Victor Montagliani was elected president of the Canadian Soccer Association.
Courtesy of CSA

"Soccer guy" Montagliani elected as president of CSA

Victor Montagliani was the man left standing in Ottawa over the weekend as he was elected the new president of the Canadian Soccer Association.

The race started with three candidates, but previous president Dr. Dominic Maestracci withdrew from consideration on Saturday, leaving just Montagliani and Rob Newman.

Burnaby, B.C., native Montagliani was the preferred choice of most current and former players as they saw him as a “soccer guy” through and through, while CSA vice president Newman was the pick of Canada’s professional franchises as a candidate who was seen as someone with more expertise on the business side. But those two groups mattered little as the provincial organizations, notably Ontario and Quebec, had the largest say in the vote.

With Maestracci, a Quebec native, out of the picture, those votes were back in play, while Ontario opted to vote in advance. Canada’s most populous province took the unique step so that the wheeling and dealing for their votes – which have plagued previous presidential votes – wouldn’t matter.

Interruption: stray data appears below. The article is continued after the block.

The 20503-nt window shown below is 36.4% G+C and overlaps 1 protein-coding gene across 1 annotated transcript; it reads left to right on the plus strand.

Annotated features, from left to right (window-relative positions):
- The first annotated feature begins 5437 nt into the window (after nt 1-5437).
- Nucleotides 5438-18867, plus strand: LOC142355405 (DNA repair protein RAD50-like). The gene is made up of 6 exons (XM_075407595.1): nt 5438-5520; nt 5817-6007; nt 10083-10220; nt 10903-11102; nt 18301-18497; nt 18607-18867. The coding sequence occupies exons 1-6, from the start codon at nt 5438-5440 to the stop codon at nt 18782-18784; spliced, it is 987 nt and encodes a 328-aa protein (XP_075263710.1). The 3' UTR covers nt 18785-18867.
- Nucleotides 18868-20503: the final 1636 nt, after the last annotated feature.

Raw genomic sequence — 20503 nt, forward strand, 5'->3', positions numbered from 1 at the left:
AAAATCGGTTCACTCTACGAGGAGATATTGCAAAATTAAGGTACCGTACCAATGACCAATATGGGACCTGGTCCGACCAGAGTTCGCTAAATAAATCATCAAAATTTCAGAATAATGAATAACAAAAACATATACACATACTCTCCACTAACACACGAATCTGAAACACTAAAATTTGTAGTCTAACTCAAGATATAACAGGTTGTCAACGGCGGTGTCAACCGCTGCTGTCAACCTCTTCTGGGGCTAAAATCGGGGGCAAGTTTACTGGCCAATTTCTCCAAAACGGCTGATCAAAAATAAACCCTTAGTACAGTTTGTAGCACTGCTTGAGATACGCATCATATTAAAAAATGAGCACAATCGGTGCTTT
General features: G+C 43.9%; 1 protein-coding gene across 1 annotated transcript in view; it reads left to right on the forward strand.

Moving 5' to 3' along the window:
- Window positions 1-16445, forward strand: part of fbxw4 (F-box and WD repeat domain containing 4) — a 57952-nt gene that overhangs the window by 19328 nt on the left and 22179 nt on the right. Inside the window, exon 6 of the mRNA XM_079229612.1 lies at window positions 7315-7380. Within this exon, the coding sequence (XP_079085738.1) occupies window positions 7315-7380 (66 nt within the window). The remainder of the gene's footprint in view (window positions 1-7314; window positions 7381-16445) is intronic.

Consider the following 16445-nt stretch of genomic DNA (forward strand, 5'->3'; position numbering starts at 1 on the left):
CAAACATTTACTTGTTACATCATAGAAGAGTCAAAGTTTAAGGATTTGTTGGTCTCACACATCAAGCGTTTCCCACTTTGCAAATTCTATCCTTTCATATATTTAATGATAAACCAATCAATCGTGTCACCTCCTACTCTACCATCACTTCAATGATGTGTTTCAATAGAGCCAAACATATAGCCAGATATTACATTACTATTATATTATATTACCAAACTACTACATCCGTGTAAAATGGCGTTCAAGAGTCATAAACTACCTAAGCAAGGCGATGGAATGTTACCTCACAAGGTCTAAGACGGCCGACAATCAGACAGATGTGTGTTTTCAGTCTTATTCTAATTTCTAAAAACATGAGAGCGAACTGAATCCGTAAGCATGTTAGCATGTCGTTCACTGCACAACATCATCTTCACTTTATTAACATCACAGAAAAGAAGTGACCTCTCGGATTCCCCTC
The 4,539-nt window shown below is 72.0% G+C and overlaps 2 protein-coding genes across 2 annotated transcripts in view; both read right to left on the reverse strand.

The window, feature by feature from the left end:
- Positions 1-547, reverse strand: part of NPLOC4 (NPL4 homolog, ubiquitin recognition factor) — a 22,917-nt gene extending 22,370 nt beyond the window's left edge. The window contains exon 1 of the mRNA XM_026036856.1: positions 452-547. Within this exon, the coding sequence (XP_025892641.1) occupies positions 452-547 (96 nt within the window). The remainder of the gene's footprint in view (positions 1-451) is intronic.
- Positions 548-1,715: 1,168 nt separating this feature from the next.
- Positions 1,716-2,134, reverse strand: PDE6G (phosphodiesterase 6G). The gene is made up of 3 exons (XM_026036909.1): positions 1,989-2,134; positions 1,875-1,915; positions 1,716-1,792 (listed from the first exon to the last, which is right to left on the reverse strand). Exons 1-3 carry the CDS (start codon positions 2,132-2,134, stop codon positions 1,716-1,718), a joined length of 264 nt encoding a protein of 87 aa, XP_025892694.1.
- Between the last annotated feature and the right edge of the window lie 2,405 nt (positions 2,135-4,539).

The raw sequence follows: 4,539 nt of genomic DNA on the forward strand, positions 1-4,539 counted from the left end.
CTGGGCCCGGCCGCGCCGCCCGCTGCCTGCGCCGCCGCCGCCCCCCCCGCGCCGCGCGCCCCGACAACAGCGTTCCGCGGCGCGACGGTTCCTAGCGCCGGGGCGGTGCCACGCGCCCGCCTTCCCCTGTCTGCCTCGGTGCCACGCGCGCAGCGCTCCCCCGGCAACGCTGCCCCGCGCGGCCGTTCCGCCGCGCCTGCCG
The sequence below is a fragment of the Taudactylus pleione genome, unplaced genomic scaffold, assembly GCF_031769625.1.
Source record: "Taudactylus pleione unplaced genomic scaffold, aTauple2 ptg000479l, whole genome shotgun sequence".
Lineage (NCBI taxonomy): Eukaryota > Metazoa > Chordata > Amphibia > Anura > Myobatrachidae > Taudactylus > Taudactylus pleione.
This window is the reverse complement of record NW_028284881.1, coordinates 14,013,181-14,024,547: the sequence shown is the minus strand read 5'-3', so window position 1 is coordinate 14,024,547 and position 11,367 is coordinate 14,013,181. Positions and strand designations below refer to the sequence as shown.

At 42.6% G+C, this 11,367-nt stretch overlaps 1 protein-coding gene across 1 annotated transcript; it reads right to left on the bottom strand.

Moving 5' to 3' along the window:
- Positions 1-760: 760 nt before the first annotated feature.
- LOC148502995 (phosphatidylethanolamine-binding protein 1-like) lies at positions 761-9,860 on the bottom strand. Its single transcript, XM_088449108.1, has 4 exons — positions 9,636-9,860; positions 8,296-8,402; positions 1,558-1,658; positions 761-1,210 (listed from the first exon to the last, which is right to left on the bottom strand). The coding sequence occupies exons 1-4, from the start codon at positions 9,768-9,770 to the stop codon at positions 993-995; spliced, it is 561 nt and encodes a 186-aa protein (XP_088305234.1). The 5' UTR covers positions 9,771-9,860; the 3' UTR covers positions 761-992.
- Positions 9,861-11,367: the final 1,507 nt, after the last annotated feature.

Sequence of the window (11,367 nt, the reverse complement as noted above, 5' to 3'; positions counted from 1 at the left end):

“Governance is not simply about management,” said Montagliani in a statement prior to his election. “It requires leadership, passion and a burning desire to deliver excellent outcomes for the Canadian Soccer Association. Leadership is about service and I am ready to serve the Canadian soccer community.”

Montagliani has promised the CSA will be a more transparent organization than it has been in the past. He is now charged with getting player development back on track in Canada, something for which Maestracci was often criticized.

It’s a busy time for the CSA in its centennial year. The men’s national team is set to resume qualifying for the 2014 FIFA World Cup early next month. The women’s side is also working on its final preparations for the 2012 Summer Olympics in London.

FIFA president Sepp Blatter was also in Ottawa this past weekend as he helped announce the host venues for the 2015 Women’s World Cup, which Canada is hosting.